Furthest Right

"Radical Reform" is the best path to business as usual

One thing I’ve learned about life and society in general is that you need to be ready to change, and to admit error and move on, without becoming neurotic about it. This took some time, as I grew up in a very neurotic time and area of America, where people would wring their hands about small things and bypass the large issues because they didn’t touch our small, tedious, consumer lives. The combination of working too hard, feeling guilty about missing existential pleasures and thus turning to religion, and basic boredom created a neural stimulation festival where the slightest error or change provoked mental screaming and insidiously evasive behavior. Anything would excite a mental flaring except the issues most commonly avoided: mortality, love, meaning. It almost felt like you really could fool people by saying “he passed on” instead of “he fucking died.”

This morning, I open up the virtual paper (still killing trees, are you?) and found an article titled “Reshuffle Points to Japan Reforms.” While normally this would not strike any of our registers, perhaps the intense moralizing before a war that has afflicted America has affected me, because I find myself looking through narrowed eyes at the language of the press. They remind me of the suburban neurosis I describe above crossed with a high school theatre department sense of Drama, creating a self-important demand to categorize all things with a spin. It’s sort of like religion itself. He didn’t die, but it was “his time to go to Heaven.” Oh, so it wasn’t the interactions of a natural system, but it was deliberate in some form. Should it feel better then? In theatre departments, tights don’t simply tear, they become recalcitrant, they fight back at the actor or actress in question, and eventually triumph as paragons of the resistance and futility of life. Same way with the news: an article whose content is basically “Japan moves to plan B for failing banking system” becomes a crusade toward “reforms.”

When people were less inclined to turn bullshit into cake frosting, “reform” meant a place where you went after drugs, alcohol and fast living had wrecked your prospects. Reform school. Parents would tell their children that if they screwed up once more in a big way, they were heading off to the large impenetrable brick building just outside of town surrounded by a tall iron fence. “If I find cocaine in with your coloring books one more time, I’ll send you to reform school!” has become antiquated, because society has eroded to the point of this being commonplace, but the linguistic implication remains. Reform is fixing what was “bad.” It can’t be an error, it has to be an honest to goodness “bad” intent.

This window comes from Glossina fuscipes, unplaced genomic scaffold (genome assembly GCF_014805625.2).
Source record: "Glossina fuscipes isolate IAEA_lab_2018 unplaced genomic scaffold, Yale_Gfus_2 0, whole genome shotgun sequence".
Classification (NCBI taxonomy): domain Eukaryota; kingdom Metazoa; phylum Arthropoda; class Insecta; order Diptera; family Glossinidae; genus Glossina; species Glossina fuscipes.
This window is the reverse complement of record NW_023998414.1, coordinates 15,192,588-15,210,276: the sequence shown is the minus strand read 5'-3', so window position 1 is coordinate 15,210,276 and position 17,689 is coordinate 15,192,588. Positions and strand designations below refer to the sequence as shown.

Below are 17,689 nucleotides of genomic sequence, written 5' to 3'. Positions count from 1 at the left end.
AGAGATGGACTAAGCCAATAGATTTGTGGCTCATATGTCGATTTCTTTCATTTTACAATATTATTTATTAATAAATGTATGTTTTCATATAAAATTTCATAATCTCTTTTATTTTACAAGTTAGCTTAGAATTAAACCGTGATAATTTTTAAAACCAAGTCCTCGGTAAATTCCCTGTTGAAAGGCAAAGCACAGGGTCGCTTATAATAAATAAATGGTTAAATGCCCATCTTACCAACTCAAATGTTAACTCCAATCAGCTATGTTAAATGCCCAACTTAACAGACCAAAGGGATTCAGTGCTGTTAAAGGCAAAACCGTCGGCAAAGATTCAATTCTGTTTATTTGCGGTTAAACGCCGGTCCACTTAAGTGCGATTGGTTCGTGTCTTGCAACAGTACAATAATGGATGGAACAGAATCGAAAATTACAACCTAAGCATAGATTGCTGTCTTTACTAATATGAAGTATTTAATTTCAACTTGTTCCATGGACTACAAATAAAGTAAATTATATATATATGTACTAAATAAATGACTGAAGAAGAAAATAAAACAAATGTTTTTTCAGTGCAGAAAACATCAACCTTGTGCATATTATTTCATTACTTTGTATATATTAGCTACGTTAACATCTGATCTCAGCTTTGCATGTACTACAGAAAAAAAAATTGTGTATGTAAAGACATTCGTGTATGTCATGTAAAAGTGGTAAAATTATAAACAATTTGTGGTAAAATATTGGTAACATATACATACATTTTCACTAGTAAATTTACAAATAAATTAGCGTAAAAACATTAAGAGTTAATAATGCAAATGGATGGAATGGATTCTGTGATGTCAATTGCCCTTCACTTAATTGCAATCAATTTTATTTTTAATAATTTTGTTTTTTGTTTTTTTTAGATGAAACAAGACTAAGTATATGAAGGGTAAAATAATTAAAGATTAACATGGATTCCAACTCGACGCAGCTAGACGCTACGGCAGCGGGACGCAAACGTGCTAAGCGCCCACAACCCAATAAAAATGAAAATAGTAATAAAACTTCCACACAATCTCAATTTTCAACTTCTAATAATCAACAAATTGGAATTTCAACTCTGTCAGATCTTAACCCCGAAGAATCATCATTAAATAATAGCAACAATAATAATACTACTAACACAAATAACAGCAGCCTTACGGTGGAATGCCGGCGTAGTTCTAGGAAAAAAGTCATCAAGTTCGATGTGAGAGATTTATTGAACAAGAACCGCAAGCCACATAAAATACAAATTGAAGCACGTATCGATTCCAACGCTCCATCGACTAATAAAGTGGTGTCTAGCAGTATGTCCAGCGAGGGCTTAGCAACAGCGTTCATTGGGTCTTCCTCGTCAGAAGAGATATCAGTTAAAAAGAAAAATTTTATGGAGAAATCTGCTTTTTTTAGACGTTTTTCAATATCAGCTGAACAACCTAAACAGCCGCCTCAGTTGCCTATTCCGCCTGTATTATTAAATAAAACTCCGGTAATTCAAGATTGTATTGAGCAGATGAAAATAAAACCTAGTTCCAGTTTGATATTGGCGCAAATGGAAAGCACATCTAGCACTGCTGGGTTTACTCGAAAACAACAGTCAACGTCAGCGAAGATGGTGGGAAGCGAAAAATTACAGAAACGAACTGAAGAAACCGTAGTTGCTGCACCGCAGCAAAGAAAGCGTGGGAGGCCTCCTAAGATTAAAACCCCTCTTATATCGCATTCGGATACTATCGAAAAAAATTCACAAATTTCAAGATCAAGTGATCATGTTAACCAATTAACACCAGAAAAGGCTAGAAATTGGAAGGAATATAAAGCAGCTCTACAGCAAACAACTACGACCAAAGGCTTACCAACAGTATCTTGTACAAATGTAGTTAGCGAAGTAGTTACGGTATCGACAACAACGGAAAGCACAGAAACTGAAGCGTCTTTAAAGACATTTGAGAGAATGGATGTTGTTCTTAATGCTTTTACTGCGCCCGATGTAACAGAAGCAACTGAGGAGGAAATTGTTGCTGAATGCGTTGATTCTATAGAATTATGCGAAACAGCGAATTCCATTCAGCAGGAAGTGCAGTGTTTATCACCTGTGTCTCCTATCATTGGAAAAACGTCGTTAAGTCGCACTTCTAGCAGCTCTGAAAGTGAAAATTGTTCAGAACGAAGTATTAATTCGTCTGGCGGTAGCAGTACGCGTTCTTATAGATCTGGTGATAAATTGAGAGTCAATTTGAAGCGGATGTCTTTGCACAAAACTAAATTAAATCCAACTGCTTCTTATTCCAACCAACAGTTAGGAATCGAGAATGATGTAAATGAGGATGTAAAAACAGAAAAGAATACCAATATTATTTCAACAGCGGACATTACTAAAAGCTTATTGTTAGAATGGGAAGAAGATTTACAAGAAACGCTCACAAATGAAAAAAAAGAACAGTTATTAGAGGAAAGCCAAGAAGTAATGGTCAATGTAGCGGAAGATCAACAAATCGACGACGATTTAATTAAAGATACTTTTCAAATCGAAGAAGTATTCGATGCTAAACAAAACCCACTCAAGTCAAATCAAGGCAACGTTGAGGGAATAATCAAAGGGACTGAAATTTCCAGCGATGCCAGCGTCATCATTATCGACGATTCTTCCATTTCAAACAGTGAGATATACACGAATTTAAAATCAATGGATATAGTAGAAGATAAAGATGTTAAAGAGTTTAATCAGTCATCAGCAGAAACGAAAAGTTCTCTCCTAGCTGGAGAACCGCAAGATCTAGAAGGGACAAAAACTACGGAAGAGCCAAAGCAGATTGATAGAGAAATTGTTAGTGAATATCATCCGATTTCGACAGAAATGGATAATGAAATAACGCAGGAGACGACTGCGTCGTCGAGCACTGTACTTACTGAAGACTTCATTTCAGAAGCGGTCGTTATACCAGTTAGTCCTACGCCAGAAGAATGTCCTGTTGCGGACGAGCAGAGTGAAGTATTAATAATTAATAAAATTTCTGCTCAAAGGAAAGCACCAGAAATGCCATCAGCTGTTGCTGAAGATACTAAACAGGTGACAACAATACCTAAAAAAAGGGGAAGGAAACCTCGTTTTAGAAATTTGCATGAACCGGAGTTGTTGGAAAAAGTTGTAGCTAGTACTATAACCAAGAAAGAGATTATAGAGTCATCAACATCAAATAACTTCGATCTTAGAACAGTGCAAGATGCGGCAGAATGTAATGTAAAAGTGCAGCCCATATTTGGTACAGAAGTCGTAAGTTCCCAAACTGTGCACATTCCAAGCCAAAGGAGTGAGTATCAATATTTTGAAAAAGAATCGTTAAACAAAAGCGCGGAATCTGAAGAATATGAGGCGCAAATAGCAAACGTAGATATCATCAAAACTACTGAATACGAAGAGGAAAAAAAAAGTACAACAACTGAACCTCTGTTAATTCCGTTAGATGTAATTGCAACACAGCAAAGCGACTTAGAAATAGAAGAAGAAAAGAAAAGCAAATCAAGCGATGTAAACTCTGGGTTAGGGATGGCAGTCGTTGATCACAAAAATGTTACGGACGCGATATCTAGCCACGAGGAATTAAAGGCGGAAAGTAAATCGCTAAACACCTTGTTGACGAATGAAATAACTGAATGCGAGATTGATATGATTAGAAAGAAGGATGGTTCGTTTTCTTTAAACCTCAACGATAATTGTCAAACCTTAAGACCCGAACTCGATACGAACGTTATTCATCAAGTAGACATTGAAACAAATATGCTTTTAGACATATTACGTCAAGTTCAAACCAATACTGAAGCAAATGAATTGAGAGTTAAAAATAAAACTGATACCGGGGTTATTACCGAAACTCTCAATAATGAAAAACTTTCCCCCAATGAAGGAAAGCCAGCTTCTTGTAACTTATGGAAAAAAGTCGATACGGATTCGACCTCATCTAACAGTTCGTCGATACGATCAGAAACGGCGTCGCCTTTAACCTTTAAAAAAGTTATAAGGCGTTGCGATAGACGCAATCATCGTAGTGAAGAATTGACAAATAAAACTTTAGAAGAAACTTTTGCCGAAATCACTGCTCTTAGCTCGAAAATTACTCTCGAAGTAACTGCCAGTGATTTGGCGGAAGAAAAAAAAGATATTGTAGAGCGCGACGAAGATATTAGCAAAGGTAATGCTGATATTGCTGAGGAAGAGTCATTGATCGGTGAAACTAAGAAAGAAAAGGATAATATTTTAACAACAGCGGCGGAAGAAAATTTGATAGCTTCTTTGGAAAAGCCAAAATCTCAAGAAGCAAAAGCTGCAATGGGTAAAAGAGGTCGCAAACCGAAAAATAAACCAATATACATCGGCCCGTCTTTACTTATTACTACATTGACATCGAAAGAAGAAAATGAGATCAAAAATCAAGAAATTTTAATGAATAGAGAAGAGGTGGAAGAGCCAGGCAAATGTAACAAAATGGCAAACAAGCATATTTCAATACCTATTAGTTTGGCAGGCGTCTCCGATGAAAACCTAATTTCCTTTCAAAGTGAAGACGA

The article goes on:

“As a result, Koizumi has been under heavy domestic pressure to change
his economic ministers, who have been criticized for not instituting more
radical reform.

Yanagisawa had been criticized for being too timid with the county’s
depressed banking industry, while Takenaka is a proponent of bold
banking reform.”

The implication here is that “radical reform” is the absolute necessary course of action. It’s like an executive who picks up the phone and barks “Fire him!” whenever a subordinate has a bad day. Or Apple CEO Steve Jobs, long known for berating his employees into resigning only days after praising their significant efforts, and his famous “hero-shithead roller coaster” style of management by fear. What we have in Japan is similar, a panic reaction disguised as something positive. Like most of the rest of the lies in this society, this one rolls easily off the tongue and confuses us. What once was is bad, so we need some vast and gigantic change (as if banking itself has changed radically). We need progressive, liberal, radical changes. As a knee-jerk reaction.

In other knee jerk reaction news, Mark Zach has fucking died. Described as “distraught” by the news media, he was the police officer who last week pulled over one of the suspects in this week’s grimy and bloody failed bank robbery in Norfolk, NE. Apparently when entering a serial number from a gun found in the car into his computer, Zach transposed two digits and therefore didn’t realize the gun was stolen. Thus a heinous crime in theory was not prevented. Even though it’s a tenuous jump to assume that all four collaborators would have given up had one gotten busted, Zach obviously felt the pressure of many things, including a hysterical local community and a sudden zooming in of the news media who are slowly dramatizing every commercial-second-selling detail of the robbery. With all of this bearing down on him, Zach succumbed to the disease of America, and in a moment of assumption saw himself as both powerless and responsible, therefore fatally neurotic, something he put into action like a good, diligent worker.

Events like this make me think that the true enemy of humanity is the television screen, and the media culture it has endowed. After all, you can’t have a boring newscast. Jazz it up a bit. Add the human element. Put some “spin” on it. It wasn’t another boring day – someone has a cat who can spread its feces in the shape of the Virgin Mary, or is instituting progressive “reforms” to some system that happened to fall upon hard times. Get more smiling faces of “the common man” onscreen and show us how important the tedious, neurotic lives of the small people are.

Because that’s what sells, and the art of the parasitic seller needs no reform to be profitable.

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